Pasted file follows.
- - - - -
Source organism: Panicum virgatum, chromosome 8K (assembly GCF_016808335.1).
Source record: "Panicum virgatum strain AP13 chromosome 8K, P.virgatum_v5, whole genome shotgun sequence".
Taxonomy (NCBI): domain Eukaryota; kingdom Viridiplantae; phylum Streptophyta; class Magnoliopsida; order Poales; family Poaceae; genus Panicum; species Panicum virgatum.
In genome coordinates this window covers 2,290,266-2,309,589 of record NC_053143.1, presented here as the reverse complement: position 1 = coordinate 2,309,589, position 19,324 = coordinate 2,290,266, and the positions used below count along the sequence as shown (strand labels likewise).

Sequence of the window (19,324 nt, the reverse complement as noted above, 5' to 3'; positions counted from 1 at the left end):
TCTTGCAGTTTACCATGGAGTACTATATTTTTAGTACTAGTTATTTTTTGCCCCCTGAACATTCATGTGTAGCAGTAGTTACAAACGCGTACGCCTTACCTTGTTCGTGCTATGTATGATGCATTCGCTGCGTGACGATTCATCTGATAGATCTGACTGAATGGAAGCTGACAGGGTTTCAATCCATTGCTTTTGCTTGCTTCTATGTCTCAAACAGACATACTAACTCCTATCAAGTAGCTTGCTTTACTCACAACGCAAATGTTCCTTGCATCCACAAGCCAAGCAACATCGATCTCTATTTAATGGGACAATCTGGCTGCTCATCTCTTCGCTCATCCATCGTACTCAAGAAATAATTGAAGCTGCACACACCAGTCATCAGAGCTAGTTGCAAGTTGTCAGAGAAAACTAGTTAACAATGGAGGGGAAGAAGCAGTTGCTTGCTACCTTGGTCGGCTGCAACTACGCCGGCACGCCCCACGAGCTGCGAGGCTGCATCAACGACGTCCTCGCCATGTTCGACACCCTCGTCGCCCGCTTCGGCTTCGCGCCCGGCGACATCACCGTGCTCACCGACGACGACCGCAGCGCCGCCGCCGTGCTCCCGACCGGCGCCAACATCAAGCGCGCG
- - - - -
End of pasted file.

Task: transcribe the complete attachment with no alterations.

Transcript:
Source organism: Panicum virgatum, chromosome 8K (assembly GCF_016808335.1).
Source record: "Panicum virgatum strain AP13 chromosome 8K, P.virgatum_v5, whole genome shotgun sequence".
Taxonomy (NCBI): domain Eukaryota; kingdom Viridiplantae; phylum Streptophyta; class Magnoliopsida; order Poales; family Poaceae; genus Panicum; species Panicum virgatum.
In genome coordinates this window covers 2,290,266-2,309,589 of record NC_053143.1, presented here as the reverse complement: position 1 = coordinate 2,309,589, position 19,324 = coordinate 2,290,266, and the positions used below count along the sequence as shown (strand labels likewise).

Sequence of the window (19,324 nt, the reverse complement as noted above, 5' to 3'; positions counted from 1 at the left end):
TCTTGCAGTTTACCATGGAGTACTATATTTTTAGTACTAGTTATTTTTTGCCCCCTGAACATTCATGTGTAGCAGTAGTTACAAACGCGTACGCCTTACCTTGTTCGTGCTATGTATGATGCATTCGCTGCGTGACGATTCATCTGATAGATCTGACTGAATGGAAGCTGACAGGGTTTCAATCCATTGCTTTTGCTTGCTTCTATGTCTCAAACAGACATACTAACTCCTATCAAGTAGCTTGCTTTACTCACAACGCAAATGTTCCTTGCATCCACAAGCCAAGCAACATCGATCTCTATTTAATGGGACAATCTGGCTGCTCATCTCTTCGCTCATCCATCGTACTCAAGAAATAATTGAAGCTGCACACACCAGTCATCAGAGCTAGTTGCAAGTTGTCAGAGAAAACTAGTTAACAATGGAGGGGAAGAAGCAGTTGCTTGCTACCTTGGTCGGCTGCAACTACGCCGGCACGCCCCACGAGCTGCGAGGCTGCATCAACGACGTCCTCGCCATGTTCGACACCCTCGTCGCCCGCTTCGGCTTCGCGCCCGGCGACATCACCGTGCTCACCGACGACGACCGCAGCGCCGCCGCCGTGCTCCCGACCGGCGCCAACATCAAGCGCGCG